Former Jamaica and West Indies
power-hitting batsman, Ricardo Powell, is ready to return to cricket.
Powell resumes training at his club
Queen’s Park in his adopted homeland, Trinidad and Tobago, today.
“Something is missing from
West Indies cricket, it’s not getting better, we need to build it back,”
said the 31-year-old ace fielder and entertaining batsman.
He revealed that he has already met
with the West Indies Cricket Board chairman of selectors, Clyde Butts, and told
the T&T captain, Daren Ganga, about his intentions.
Powell said he had been giving returning
some thought for over a year, but his wife was diagnosed with breast cancer
last year and those plans were put on hold.
“If I were playing cricket
now, I would be a better professional player,” said Powell. “I have
gained tremendous work ethic from running three successful companies over the
last four years.”
Asked about the frequent salary
squabbles that now dog the team’s performance, Powell admitted that back at the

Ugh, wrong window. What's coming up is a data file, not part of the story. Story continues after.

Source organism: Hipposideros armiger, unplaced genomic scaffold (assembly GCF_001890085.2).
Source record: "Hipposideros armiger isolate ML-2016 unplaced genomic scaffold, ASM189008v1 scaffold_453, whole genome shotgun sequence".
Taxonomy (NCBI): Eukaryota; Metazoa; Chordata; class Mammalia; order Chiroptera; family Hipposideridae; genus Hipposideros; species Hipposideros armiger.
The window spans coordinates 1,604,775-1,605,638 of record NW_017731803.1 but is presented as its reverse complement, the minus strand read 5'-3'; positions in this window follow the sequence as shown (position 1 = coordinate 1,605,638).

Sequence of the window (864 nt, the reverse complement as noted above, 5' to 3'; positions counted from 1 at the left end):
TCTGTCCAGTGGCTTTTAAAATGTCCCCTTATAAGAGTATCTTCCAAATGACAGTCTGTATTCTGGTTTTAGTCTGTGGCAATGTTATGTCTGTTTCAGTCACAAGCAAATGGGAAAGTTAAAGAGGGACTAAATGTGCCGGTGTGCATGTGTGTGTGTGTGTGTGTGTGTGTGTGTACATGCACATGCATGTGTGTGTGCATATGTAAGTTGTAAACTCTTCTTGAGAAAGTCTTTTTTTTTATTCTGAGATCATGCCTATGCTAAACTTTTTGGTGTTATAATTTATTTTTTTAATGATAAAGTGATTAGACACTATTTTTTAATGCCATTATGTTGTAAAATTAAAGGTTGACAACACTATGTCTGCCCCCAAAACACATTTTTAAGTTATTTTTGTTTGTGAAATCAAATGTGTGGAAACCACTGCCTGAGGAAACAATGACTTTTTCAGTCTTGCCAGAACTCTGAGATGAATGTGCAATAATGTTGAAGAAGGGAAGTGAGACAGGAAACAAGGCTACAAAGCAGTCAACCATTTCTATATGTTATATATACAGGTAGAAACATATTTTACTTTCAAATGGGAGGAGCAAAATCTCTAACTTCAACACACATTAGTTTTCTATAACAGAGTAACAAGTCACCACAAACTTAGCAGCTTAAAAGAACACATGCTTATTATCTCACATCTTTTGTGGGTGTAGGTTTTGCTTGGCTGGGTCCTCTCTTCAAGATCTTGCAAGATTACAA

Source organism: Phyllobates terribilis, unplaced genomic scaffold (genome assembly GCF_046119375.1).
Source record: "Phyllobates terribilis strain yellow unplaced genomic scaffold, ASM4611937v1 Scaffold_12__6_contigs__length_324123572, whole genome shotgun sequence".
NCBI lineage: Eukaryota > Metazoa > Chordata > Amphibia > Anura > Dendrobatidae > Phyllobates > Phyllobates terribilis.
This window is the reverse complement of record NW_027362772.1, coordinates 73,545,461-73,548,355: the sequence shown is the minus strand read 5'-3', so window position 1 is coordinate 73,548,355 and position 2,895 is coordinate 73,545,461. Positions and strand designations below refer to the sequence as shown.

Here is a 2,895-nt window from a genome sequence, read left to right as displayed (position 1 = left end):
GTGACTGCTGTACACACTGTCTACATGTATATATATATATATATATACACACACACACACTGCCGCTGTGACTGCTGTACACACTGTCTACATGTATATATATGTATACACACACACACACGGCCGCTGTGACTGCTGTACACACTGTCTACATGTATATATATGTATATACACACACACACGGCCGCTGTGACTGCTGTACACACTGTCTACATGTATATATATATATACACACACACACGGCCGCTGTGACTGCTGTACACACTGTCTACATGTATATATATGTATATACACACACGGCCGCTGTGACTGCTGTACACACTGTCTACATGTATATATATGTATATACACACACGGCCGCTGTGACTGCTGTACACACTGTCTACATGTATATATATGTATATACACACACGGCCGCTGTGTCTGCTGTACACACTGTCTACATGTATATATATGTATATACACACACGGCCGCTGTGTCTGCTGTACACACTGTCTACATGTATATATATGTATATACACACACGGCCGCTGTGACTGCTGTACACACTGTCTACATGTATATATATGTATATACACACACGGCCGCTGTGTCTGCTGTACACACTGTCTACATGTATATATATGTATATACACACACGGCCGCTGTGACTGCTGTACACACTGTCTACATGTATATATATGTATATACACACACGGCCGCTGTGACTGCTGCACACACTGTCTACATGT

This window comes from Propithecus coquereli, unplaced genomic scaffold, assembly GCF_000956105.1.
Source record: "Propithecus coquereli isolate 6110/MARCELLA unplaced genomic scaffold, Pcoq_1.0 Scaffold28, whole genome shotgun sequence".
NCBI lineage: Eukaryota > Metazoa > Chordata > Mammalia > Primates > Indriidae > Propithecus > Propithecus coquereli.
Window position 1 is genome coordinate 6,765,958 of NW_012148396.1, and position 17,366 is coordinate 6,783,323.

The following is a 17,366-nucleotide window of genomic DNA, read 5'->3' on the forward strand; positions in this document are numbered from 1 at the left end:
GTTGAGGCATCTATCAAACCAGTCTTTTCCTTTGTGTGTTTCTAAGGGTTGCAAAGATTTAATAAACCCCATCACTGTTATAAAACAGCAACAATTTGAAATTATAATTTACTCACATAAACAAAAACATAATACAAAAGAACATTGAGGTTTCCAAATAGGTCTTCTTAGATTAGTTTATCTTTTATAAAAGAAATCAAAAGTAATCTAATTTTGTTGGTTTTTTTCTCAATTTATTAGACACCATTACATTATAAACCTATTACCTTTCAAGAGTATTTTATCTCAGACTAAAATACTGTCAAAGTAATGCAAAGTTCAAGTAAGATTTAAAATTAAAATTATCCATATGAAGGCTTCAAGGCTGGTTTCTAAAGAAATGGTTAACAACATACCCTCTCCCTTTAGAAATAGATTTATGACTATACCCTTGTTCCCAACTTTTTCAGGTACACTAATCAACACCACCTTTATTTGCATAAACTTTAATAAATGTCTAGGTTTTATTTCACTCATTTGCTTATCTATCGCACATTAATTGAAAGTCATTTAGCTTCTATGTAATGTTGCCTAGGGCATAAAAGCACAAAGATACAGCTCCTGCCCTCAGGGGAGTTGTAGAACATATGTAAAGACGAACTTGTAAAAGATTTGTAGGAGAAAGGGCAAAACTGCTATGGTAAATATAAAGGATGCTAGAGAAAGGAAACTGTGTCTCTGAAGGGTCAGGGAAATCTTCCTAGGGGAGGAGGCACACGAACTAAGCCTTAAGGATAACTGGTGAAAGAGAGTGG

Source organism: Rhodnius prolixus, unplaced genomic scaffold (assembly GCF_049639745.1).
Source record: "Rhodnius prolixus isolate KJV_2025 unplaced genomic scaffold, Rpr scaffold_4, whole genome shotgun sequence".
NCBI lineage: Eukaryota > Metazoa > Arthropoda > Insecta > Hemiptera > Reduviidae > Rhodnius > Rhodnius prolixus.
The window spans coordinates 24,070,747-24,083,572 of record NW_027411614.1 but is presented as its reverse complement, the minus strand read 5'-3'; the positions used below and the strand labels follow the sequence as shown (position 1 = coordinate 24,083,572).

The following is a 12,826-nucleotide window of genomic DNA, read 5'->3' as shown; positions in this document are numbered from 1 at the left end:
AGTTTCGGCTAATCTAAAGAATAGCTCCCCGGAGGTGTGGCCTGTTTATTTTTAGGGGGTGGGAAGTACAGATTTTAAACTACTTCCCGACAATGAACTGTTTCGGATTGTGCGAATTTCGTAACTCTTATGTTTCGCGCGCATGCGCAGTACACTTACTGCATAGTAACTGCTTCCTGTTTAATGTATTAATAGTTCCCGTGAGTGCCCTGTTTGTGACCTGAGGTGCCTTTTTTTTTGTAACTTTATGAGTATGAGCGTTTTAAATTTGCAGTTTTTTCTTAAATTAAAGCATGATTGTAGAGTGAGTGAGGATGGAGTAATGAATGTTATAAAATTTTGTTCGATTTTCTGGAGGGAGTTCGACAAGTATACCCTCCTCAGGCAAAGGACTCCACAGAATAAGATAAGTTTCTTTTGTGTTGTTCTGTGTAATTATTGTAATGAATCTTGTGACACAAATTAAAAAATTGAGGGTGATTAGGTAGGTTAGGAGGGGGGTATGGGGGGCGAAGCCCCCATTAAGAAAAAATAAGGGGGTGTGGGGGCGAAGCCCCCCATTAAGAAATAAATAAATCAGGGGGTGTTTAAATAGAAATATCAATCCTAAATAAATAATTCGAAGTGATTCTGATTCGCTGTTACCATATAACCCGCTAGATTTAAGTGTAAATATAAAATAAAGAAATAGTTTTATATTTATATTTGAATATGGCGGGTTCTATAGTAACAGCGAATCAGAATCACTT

height of his career, he too was playing for money, but now, he said “my
business can pay my bills, there is a missing piece in West Indies cricket and
I want to be part of putting it back”.
Powell is giving himself three
months to be fully prepared and once he returns, he believes he can put in
another five good years of playing before retiring.
He is remembered as the youngest
West Indian to score a one-day international century. He made 2,000 ODI runs at
a strike rate of 98, which is the highest strike rate for a West Indian player
with more than 1,000 ODI runs. He also emulated Gordon Greenidge by hitting
eight sixes in an ODI innings against India in 1999 in Singapore – a West
Indies ODI record.
Powell also hit seven sixes in another
ODI against India in Toronto that year. In total, he hit 75 sixes in 100 ODI
innings, a ratio equal to that of Viv Richards.
Powell moved from Jamaica in 2004
to his wife’s Trinidad and Tobago and retired from cricket in 2006 to
concentrate on his busineses.
He is the chief executive officer
of Basia Imports Ltd – the publishers of Basia Magazine and Basia Sports
Magazine, and also heads John Powell Advertising, which produces the popular
‘Basia Talk Show’, soon to be aired on local television.
Powell has managed to keep fit
through his efforts as trainer and mentor at the Basia Sports Foundation, which
has produced several successful cricket clinics for the young talent in
Trinidad and Tobago.